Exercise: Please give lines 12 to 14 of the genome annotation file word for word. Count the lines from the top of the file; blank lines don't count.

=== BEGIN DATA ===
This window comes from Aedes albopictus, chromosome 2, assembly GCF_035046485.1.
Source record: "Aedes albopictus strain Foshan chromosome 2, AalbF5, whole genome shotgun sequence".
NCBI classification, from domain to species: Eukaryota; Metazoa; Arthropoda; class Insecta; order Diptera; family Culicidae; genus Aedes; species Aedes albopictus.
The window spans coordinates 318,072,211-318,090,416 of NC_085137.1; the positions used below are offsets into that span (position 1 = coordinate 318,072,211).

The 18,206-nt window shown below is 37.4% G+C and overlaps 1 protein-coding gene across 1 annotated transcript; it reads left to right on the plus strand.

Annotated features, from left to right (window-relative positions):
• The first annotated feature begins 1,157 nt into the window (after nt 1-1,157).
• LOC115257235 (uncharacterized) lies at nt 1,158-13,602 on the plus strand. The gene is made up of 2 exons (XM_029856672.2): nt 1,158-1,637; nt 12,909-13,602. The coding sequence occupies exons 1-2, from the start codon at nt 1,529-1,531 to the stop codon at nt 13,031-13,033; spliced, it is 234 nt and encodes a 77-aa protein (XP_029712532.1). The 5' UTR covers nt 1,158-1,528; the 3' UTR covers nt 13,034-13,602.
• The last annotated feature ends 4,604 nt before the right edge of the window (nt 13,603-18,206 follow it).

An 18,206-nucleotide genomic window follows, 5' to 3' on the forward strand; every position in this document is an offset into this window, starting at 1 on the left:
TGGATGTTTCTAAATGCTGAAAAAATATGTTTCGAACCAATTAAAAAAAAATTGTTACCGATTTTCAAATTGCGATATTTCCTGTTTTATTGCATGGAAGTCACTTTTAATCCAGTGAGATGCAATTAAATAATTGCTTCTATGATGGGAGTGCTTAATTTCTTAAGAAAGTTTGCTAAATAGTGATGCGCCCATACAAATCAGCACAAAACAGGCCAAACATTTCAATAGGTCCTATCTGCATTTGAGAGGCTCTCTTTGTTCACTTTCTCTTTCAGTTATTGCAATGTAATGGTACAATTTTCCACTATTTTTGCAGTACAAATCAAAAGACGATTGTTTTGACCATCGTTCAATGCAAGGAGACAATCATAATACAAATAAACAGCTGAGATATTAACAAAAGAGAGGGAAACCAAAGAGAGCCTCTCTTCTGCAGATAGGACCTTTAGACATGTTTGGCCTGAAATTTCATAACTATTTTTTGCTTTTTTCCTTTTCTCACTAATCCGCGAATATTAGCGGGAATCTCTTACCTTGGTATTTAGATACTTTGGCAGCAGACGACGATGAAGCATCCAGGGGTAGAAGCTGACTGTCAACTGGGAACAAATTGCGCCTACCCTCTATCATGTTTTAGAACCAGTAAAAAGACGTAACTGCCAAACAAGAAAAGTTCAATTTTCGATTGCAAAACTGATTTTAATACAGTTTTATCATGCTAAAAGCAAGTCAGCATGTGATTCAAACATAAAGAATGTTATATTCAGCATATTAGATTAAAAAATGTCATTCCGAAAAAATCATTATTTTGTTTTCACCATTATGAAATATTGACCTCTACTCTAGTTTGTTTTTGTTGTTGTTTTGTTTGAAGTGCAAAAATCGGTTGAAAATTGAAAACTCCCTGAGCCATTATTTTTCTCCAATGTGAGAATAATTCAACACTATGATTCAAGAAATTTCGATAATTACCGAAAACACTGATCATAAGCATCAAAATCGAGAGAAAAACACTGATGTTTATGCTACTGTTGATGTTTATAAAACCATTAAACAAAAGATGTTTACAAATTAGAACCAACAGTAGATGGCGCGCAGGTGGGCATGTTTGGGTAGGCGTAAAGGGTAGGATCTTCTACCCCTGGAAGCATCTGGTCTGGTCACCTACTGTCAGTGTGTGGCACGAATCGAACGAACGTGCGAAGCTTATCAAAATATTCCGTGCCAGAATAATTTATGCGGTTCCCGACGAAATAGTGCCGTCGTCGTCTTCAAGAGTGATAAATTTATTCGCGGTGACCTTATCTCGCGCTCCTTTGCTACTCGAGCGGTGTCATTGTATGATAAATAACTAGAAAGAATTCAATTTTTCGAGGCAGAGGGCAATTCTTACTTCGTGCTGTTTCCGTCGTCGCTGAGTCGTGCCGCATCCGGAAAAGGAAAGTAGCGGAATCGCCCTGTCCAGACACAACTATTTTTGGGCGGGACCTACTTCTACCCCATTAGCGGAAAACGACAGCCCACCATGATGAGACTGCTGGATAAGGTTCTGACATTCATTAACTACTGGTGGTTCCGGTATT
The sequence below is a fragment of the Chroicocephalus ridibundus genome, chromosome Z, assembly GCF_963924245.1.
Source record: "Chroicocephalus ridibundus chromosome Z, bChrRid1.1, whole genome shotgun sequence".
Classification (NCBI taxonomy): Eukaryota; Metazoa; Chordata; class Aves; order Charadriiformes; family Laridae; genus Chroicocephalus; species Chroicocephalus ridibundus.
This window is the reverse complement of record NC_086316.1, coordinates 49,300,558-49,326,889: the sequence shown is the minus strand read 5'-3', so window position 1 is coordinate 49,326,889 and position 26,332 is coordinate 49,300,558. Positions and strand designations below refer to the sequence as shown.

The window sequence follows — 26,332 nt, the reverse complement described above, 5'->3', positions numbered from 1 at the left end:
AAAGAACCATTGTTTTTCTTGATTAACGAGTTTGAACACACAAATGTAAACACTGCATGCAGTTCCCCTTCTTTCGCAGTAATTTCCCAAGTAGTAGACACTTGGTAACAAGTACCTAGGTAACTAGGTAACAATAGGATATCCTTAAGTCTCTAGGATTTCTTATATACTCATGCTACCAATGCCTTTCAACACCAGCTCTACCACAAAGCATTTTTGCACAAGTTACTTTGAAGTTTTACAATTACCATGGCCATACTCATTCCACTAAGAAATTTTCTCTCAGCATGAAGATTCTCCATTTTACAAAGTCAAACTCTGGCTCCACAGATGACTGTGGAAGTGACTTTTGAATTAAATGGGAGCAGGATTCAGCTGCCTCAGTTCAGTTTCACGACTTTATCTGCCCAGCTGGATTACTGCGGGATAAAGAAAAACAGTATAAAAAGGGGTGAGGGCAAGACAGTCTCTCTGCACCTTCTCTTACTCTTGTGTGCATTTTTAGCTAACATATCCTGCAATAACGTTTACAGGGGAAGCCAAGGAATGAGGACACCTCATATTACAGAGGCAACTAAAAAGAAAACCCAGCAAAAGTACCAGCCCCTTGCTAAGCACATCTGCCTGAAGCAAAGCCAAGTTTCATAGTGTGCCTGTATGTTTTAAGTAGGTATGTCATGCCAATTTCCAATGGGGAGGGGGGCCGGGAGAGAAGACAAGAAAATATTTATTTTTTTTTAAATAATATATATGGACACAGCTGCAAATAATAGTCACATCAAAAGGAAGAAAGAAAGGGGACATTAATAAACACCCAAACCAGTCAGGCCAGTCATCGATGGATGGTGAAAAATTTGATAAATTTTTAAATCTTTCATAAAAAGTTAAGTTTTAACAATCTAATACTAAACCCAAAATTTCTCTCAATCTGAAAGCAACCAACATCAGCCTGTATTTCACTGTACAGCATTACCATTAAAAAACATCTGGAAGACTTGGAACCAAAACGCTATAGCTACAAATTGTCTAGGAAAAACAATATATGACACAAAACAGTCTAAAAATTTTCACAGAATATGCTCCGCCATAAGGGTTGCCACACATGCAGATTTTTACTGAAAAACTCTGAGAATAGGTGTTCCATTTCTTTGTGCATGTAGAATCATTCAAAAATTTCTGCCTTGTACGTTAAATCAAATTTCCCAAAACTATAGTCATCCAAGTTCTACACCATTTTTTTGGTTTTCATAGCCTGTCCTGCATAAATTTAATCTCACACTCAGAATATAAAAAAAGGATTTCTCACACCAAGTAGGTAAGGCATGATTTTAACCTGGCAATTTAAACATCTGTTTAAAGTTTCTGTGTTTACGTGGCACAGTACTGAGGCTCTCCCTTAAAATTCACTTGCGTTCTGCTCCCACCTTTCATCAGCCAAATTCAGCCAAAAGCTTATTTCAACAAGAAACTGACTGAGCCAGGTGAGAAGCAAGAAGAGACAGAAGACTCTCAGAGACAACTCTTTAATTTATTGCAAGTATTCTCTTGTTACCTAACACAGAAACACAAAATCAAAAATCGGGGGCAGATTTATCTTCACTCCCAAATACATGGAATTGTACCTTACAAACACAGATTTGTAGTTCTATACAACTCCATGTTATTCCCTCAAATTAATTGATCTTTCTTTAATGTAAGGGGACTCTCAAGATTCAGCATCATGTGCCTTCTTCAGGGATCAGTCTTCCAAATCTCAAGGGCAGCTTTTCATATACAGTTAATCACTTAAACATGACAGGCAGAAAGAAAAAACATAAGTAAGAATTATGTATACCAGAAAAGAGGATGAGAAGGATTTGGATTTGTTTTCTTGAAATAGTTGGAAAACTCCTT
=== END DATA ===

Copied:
The sequence below is a fragment of the Chroicocephalus ridibundus genome, chromosome Z, assembly GCF_963924245.1.
Source record: "Chroicocephalus ridibundus chromosome Z, bChrRid1.1, whole genome shotgun sequence".
Classification (NCBI taxonomy): Eukaryota; Metazoa; Chordata; class Aves; order Charadriiformes; family Laridae; genus Chroicocephalus; species Chroicocephalus ridibundus.